“Studies have shown that it doesn’t stick. There’s a very low success rate,” Lienau said. “To get to that point where you’re not using—it takes what it takes. Some people can do it the first try, no problem, but others like me, I was a serial-relapse case. I was the earliest of our group to get sober the first time, or even to start, and I just wasn’t ready.

“Having a kid and being a parent helped me try to not be a fuck-up, but even that didn’t stop me, and there were even a few relapses after that.”

Through all of his relapses over the years, Lienau said he’s survived because he sticks to the mantra of “one day at a time.”

“You’re full of remorse, self-loathing and all that stuff—especially after it’s a repeated thing. But it’s one day at a time, and I hope I don’t do it again,” he said. “I’ve been through this whole thing long enough to know nothing is for sure. You have to take it one day at a time. I know better than to say ‘no more’ forever. It’s one day at a time. I hope I never do it again, but I’ve done this long enough to know that nothing is for sure.”

Unlike Van Sant and Lienau, Chaffee has been clean and sober for decades.

“At 35, I got clean and sober. I’ve been clean and sober ever since—and this September will be 25 years,” Chaffee said. “I ended up getting clean because my life was just getting more difficult, and I was in and out of jail. I needed some help and tried to quit for the last three years of my using on my own, and then I started going to 12-step meetings. That’s what’s helped.”

Chaffee said being in jail while addicted is hard—and can be deadly.

“I’ve kicked heroin in jail before. They don’t give you any special treatment, and they don’t send you into the infirmary or any medical environment to help you deal with it,” he said. “You have to kick it on your own. That’s scary.”

Chaffee has put the lessons he learned to good use: While Chaffee rocks out in Gutter Candy at night, he’s a certified drug-counselor by day.

“In 1996, I had five years clean. A friend of mine said there was an opening at a treatment center in Palm Springs, and I ended up going there and was the night tech guy,” he said. “I went to school to get certified, and I’ve been doing it ever since. It’s been almost 20 years of working in the field.”

Chaffee said as a drug counselor, he knows all about the frequent trips to rehab some people, like Lienau, have endured.

“Does it miss the mark? I believe if you’re ready for treatment and you go into treatment, it’ll help,” Chaffee said. “A lot of people are so full of denial and blame others, and they’re not accountable for themselves or taking the responsibilities of it being their problem. If people are done and want to be done with it, it’ll help. I only had to go once, and it worked for me because I was done. I was 35, and I was young, but a lot of people think when they’re young that they can handle it, manage it—and, ‘If it wasn’t for Mom or Dad or this and that, then I wouldn’t be addicted, and it’s their fault.’ If you have people enabling you, that keeps people stuck in the addiction lifestyle as well.”


While some artists claim they’re at their best when using drugs, Van Sant said it’s downright liberating for him to play music as a sober person.

“It felt incredible to know I could actually do it,” Van Sant said. “I thought that you had to be a Joplin, a Cobain or a Hendrix to be an artist—a certifiable wacko, and live in that insanity all the time. I thought that’s what truth meant. What I found is that it doesn’t need to be your story; your story is your own story. Find your own truth. To know I could write and create without drugs or alcohol is such a big part of my sobriety, and it still is. I’m actually a more vibrant artist when I’m sober. It was one of the most freeing experiences I ever felt in my life.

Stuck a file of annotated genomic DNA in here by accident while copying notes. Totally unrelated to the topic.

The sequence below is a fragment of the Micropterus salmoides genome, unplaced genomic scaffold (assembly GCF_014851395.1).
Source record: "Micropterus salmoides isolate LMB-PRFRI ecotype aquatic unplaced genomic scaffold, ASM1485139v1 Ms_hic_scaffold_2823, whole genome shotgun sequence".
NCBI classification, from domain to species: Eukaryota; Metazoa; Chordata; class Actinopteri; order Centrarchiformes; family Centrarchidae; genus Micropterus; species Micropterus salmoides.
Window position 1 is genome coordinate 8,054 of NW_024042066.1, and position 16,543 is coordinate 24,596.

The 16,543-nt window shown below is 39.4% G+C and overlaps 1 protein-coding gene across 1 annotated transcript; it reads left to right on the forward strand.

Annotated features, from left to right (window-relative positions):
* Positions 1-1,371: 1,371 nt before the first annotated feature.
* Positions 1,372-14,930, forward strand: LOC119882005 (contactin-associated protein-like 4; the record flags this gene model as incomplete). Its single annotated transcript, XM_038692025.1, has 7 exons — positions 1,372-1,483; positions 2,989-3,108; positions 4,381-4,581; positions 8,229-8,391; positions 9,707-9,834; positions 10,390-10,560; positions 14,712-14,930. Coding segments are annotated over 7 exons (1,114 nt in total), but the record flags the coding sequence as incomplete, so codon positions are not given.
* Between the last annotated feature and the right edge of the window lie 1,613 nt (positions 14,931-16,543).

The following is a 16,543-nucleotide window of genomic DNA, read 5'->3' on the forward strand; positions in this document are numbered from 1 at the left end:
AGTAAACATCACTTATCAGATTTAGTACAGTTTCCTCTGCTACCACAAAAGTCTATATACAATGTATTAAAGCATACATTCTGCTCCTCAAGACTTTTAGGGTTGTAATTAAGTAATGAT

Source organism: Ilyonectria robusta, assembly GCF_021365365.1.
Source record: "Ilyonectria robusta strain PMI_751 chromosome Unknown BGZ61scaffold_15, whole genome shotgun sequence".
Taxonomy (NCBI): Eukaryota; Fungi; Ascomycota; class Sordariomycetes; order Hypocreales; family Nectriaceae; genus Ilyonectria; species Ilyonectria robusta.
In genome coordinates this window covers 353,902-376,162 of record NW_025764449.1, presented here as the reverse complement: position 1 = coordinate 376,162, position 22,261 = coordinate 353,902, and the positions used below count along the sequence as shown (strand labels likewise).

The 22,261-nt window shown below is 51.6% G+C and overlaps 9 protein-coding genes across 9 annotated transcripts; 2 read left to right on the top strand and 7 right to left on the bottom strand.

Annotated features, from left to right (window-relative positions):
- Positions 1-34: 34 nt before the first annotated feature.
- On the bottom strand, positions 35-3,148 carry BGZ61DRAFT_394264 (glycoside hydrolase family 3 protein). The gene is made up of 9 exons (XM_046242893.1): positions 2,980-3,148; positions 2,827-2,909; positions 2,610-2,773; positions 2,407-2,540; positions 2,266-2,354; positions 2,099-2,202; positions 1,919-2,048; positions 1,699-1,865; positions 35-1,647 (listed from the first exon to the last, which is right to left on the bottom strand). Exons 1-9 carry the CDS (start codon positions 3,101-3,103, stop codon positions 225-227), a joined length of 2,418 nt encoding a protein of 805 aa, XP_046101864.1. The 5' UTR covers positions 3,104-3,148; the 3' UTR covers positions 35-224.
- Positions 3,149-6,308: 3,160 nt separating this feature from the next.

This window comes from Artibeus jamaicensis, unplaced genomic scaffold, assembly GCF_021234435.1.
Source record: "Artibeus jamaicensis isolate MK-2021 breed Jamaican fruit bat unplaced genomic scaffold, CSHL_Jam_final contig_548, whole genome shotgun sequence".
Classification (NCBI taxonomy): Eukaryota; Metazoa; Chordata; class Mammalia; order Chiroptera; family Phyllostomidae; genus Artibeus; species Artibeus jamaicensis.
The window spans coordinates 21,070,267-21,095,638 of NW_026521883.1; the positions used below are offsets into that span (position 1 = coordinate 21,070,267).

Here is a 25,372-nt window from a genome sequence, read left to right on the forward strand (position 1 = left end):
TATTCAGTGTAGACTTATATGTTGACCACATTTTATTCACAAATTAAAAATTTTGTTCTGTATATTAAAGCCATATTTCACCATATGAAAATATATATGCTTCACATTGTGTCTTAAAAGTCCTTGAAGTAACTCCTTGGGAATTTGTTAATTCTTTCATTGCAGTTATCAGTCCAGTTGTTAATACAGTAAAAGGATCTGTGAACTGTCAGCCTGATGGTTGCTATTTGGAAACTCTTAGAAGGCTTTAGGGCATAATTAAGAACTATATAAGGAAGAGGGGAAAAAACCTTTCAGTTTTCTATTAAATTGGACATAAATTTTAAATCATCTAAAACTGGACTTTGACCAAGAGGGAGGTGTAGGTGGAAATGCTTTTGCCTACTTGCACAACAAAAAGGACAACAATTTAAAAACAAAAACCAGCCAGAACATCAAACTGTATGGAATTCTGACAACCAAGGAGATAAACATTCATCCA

“Lately, I’ve become industrious about music to where I think I might be too industrious. I’m there to work and get my thing done; my social experiences aren’t at gigs. I’m there to think about my music and play. That’s such a weird concept to me, because it used to be the opposite. It was always, ‘FUCK YEAH! WE’RE GOING TO GO PLAY A GIG! IT’S PARTY TIME! IT’S NOT GIG TIME; IT’S JUST A PART OF PARTY TIME!’ Now it’s, ‘It’s gig time, and nothing else is a part of it.’ I’m there to talk to the people who came to see us, talk about music, make future plans, make future connections, and do whatever I can for the music.

“That’s my addiction now. I love it. It’s really exhilarating and fun. I manage the band well, and I manage it well because I’m focused.”

Lienau pondered the link between addiction and music.

“Maybe it’s the creativity—wanting to try new things and experiment,” he said. “A lot of artists are fucked-up to begin with, and that’s why they’re making art; it’s their outlet. They might think it helps expand their horizons or whatever. All I know is when I used to do speed, I would want to play guitar forever—but it didn’t take long to where if I was on it, I couldn’t touch a guitar. I didn’t want anything to do with it. It’s weird, but the whole thing sort of changed over time for me.”

Chaffee said he does not know why music and addiction often go hand in hand.

“I think maybe the artist or musician is a little bit more sensitive using the creative part of the brain and are more in tune to feelings, moods and emotions,” he said. “For me, the lifestyle of a musician being there in the ’80s and ’90s—it was all about partying, sex, drugs and rock ’n’ roll.


Van Sant and Lienau both admit they aren’t certain what the future holds.

“One of the smartest things I ever heard is, ‘There are things that we know, and things we’re aware we don’t know,’” Van Sant said. “There’s also this whole other category of things we don’t know we don’t know. My sobriety has been a constant exploration. … I’m living life differently and attracting a different person than I was before.”

Lienau said he’s learned honesty with oneself is the best way to address addiction.

“When you’re in denial, nothing is going to happen,” he said. “When you’re honest with yourself and accept that you have a problem, you can start addressing it. Until that happens, it won’t happen. I would say (to an addict who wants help): Go to a meeting. Find someone to talk to, and take direction from people who have done it, have been around for a while and have put in some years clean and sober. Someone who has done it before proves it can work, and that’s where you have to take instruction from. It’s too hard to do it alone, especially flying blind.”